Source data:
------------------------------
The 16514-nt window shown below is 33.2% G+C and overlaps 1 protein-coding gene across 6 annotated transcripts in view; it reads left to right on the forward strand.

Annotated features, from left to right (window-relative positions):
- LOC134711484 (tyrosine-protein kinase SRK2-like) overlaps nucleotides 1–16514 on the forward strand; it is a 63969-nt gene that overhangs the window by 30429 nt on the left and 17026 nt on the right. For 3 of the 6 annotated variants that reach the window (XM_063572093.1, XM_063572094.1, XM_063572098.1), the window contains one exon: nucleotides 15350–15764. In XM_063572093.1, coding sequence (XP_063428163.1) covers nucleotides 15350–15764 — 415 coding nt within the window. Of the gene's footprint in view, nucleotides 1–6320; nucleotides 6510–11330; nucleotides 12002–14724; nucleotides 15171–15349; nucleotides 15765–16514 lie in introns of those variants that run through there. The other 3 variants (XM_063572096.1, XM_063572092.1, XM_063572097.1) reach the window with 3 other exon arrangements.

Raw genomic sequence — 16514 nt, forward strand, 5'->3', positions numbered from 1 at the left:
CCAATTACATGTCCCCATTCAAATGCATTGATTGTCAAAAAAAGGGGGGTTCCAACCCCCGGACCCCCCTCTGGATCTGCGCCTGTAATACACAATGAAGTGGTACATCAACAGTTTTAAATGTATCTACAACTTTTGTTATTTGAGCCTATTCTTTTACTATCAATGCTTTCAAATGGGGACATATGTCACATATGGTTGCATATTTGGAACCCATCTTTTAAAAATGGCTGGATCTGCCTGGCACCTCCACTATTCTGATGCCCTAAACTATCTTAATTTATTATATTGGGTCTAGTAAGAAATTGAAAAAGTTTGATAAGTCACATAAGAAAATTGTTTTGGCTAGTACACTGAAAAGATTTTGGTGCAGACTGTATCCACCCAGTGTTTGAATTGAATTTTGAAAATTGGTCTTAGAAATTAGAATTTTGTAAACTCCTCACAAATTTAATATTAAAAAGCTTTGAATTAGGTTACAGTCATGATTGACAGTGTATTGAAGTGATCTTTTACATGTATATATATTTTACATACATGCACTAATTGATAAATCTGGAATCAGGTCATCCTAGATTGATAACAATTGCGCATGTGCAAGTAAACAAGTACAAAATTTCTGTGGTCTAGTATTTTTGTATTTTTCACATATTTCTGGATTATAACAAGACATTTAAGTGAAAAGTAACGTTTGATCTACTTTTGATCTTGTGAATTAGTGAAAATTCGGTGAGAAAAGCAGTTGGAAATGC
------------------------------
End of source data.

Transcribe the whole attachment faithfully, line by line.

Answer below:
The 16514-nt window shown below is 33.2% G+C and overlaps 1 protein-coding gene across 6 annotated transcripts in view; it reads left to right on the forward strand.

Annotated features, from left to right (window-relative positions):
- LOC134711484 (tyrosine-protein kinase SRK2-like) overlaps nucleotides 1–16514 on the forward strand; it is a 63969-nt gene that overhangs the window by 30429 nt on the left and 17026 nt on the right. For 3 of the 6 annotated variants that reach the window (XM_063572093.1, XM_063572094.1, XM_063572098.1), the window contains one exon: nucleotides 15350–15764. In XM_063572093.1, coding sequence (XP_063428163.1) covers nucleotides 15350–15764 — 415 coding nt within the window. Of the gene's footprint in view, nucleotides 1–6320; nucleotides 6510–11330; nucleotides 12002–14724; nucleotides 15171–15349; nucleotides 15765–16514 lie in introns of those variants that run through there. The other 3 variants (XM_063572096.1, XM_063572092.1, XM_063572097.1) reach the window with 3 other exon arrangements.

Raw genomic sequence — 16514 nt, forward strand, 5'->3', positions numbered from 1 at the left:
CCAATTACATGTCCCCATTCAAATGCATTGATTGTCAAAAAAAGGGGGGTTCCAACCCCCGGACCCCCCTCTGGATCTGCGCCTGTAATACACAATGAAGTGGTACATCAACAGTTTTAAATGTATCTACAACTTTTGTTATTTGAGCCTATTCTTTTACTATCAATGCTTTCAAATGGGGACATATGTCACATATGGTTGCATATTTGGAACCCATCTTTTAAAAATGGCTGGATCTGCCTGGCACCTCCACTATTCTGATGCCCTAAACTATCTTAATTTATTATATTGGGTCTAGTAAGAAATTGAAAAAGTTTGATAAGTCACATAAGAAAATTGTTTTGGCTAGTACACTGAAAAGATTTTGGTGCAGACTGTATCCACCCAGTGTTTGAATTGAATTTTGAAAATTGGTCTTAGAAATTAGAATTTTGTAAACTCCTCACAAATTTAATATTAAAAAGCTTTGAATTAGGTTACAGTCATGATTGACAGTGTATTGAAGTGATCTTTTACATGTATATATATTTTACATACATGCACTAATTGATAAATCTGGAATCAGGTCATCCTAGATTGATAACAATTGCGCATGTGCAAGTAAACAAGTACAAAATTTCTGTGGTCTAGTATTTTTGTATTTTTCACATATTTCTGGATTATAACAAGACATTTAAGTGAAAAGTAACGTTTGATCTACTTTTGATCTTGTGAATTAGTGAAAATTCGGTGAGAAAAGCAGTTGGAAATGC